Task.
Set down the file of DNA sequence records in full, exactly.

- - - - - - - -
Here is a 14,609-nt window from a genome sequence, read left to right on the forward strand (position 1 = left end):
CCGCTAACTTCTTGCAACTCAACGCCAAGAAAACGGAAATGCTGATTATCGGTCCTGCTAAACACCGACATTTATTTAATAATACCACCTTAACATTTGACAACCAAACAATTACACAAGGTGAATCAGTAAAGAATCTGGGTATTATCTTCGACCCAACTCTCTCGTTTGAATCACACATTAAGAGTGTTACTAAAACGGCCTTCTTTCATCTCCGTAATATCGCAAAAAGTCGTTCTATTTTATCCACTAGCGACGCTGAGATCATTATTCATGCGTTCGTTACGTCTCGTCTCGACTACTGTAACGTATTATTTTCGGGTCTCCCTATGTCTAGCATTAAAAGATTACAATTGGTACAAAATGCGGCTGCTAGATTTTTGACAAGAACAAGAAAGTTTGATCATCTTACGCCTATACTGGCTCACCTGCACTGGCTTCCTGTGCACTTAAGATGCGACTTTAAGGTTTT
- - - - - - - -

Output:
Here is a 14,609-nt window from a genome sequence, read left to right on the forward strand (position 1 = left end):
CCGCTAACTTCTTGCAACTCAACGCCAAGAAAACGGAAATGCTGATTATCGGTCCTGCTAAACACCGACATTTATTTAATAATACCACCTTAACATTTGACAACCAAACAATTACACAAGGTGAATCAGTAAAGAATCTGGGTATTATCTTCGACCCAACTCTCTCGTTTGAATCACACATTAAGAGTGTTACTAAAACGGCCTTCTTTCATCTCCGTAATATCGCAAAAAGTCGTTCTATTTTATCCACTAGCGACGCTGAGATCATTATTCATGCGTTCGTTACGTCTCGTCTCGACTACTGTAACGTATTATTTTCGGGTCTCCCTATGTCTAGCATTAAAAGATTACAATTGGTACAAAATGCGGCTGCTAGATTTTTGACAAGAACAAGAAAGTTTGATCATCTTACGCCTATACTGGCTCACCTGCACTGGCTTCCTGTGCACTTAAGATGCGACTTTAAGGTTTT